Deep Neural Network has always been a Black Box and it is still so but there are many good techniques that can help us to gain some insights about the black box.
In this 4-blog series, we will understand and code these techniques on Image data i.e. CNN. In doing so, we will go through multiple approaches.
This is Part-III of the series. In this post, we will learn to get the Class Activation Map for a CNN even when it has multiple Fully-Connected-Layers. This was one of the challenges with CAM [Read Part-II here and Part-I here ]
This approach will require a little understanding of TensorFlow GradientTape.
Gradient in a Typical CNN
In the CAM approach, we calculated the heatmap using the below formula $$CAM = \Sigma(w_i * FM_i)$$
wi is the weight of the GAP Layer of ith Feature map of the last Layer connecting to the Softmax
Grad Cam is exactly based on the same approach, the only thing that changes is to think of an alternate entity instead of the weight which will allow the Model to have any number of FC layers after the Conv. layer.
Below is the depiction of the above idea i.e. a typical convolutional Network. Let's try to understand the idea.
Note - The last Feature map are the Features for the FC Layers and we can assume the FC layer as a complex function over these Features. After the last FC layer, two different sets of weights are connected to the two output neurons, so the final function is different for different output classes i.e. f1 and f2
Our goal is to get the impact of the last convolutional layer on the outputs. Since the outputs are a function of FM(x), the derivative of the outputs class w.r.t to the FM will directly represent how the output class will change with a small change in the FM
So, if we compare to the CAM approach, the multiplier weights are replaced by the derivative and to get the derivative we don't need a constraint on the Architecture. It can be calculated for any number of FC layers.
We will follow these steps -
- Fit a Pre-trained model on the Cats-Dogs dataset
- Get the Class's partial derivative w.r.t the last convolution layer's output
- Calculated the mean of the derivative for each FM
- Calculate the weighted result of all the FM and the Derivative i.e. Grad-CAM
- Resize the CAM and superimpose on the original image
Note - As mentioned earlier, every feature map will be connected to two output Neurons with two different sets of weights, so we have to use the Derivative for that particular Class w.r.t the FM
Define and trained a pre-trained model [ VGG16 here]
# Case - II - Train Classification layers import tensorflow as tf from tensorflow import keras from keras.applications.vgg16 import VGG16 model = VGG16(weights='imagenet')
Note - Model is loaded as it is i.e. we included the Top FC Layers
In the below snippet, we calculated the Gradient of the last
# Get the gradient of the max class w.r.t the output of the conv.(last) layer conv_layer = model.get_layer("block5_conv3") joint_model = keras.Model([model.inputs], [conv_layer.output, model.output]) with tf.GradientTape() as gtape: conv_output, predictions = joint_model(img) y_pred = predictions[:, np.argmax(predictions)] grads = gtape.gradient(y_pred, conv_output) print(grads.shape)
Note - This is a typical way to get the Gradient for any Node w.r.t. any parameter list. If you want to understand the concept, check this Blog [ Link ]. For now, you may assume that grads have got the Gradients of the last convolution Layer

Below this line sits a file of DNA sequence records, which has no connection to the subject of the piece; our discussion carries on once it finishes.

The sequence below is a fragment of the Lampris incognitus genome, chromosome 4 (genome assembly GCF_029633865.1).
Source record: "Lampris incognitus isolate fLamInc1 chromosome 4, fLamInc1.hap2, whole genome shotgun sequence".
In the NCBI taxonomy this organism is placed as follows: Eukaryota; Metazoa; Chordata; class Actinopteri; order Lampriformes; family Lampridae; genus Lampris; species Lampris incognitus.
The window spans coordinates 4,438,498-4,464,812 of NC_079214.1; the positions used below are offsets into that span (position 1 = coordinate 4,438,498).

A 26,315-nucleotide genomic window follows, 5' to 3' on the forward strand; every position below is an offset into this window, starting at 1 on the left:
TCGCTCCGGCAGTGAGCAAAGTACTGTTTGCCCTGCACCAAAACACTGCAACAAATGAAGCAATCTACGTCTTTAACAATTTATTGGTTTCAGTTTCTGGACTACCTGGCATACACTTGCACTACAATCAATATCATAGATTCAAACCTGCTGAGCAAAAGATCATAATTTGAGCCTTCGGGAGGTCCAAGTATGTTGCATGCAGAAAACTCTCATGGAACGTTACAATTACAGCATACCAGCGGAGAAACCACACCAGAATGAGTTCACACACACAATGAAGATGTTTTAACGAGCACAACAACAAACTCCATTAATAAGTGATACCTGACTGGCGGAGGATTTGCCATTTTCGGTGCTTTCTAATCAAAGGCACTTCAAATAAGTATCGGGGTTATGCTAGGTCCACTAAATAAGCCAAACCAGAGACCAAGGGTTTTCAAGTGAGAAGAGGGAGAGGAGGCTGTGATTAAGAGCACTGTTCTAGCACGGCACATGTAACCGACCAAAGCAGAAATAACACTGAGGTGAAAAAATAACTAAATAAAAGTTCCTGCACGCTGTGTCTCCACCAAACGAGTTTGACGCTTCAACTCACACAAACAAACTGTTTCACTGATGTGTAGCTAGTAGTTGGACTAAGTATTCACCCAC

In this code snippet, we calculated the weighted sum(Grad-CAM) of all the FM. Then we resize the CAM and apply a colour-map.
grads = tf.reduce_mean(grads, axis=(0,1,2)) #1 grad_cam = tf.math.multiply(conv_output,grads) #2 grad_cam = tf.reduce_mean(grad_cam, axis=-1) #3 # Upsample (resize) it to the size of the image i.e. 224x224 import cv2 grad_cam = cv2.normalize(grad_cam, None, alpha = 0, beta = 255, norm_type = cv2.NORM_MINMAX, dtype = cv2.CV_8UC3) grad_cam = cv2.resize(grad_cam, None, fx=224/14, fy=224/14, interpolation = cv2.INTER_CUBIC) grad_cam = cv2.applyColorMap(grad_cam, cv2.COLORMAP_JET)[:,:,::-1] # This slicing is to swap R,B channel to align cv2 with Matplotlib
#1 - Calculated the mean value of each Gradient (Gradient shape is 1x14x14x512). For ImageNet it was 7x7x2048
#2, #3 - Multiplied the Grad-cam with the FM and calculated the mean across all the weighted FM
The above operation has been depicted below Image,
In the below snippet, we have simply Superimpose the Grad-CAM to the original image using OpenCV functions.
img = image.load_img(img_path, target_size=(224, 224)) img = image.img_to_array(img) img = cv2.normalize(img, None, alpha = 0, beta = 255, norm_type = cv2.NORM_MINMAX, dtype = cv2.CV_8UC3) superimposed_img = cv2.addWeighted(img, 0.5, grad_cam, 0.25,0) _, ax = plt.subplots(1,3,figsize=(15,5)) ax.imshow(superimposed_img, cmap='jet') ax.imshow(img, cmap='jet') ax.imshow(grad_cam, cmap='jet')
Summary and conclusion
This approach solved the problem created by the CAM approach i.e. we can have any number of FC layers
This can also be extended to define a bounding box across the image using a relevant thresholding approach. In the paper, there are additional use cases by blending Grad-CAM with few other known approaches. Check the paper here Link
On the down-side,
- Though not very severe but still, it requires an extra pass of the Image through the Network
- It is still based on upsampling the CAM so the resolution is not very high. But this issue has been solved in the paper with an improved approach
With this post,
- we are fully equipped with all the techniques required to look inside a CNN and also understand the evolution over time.
- We also understand the working of Tensorflow GradientTape
In the next part of this series, we will learn to visualize the weights and FM of convolutional layers. This will help more in understanding how the model is learning in the training.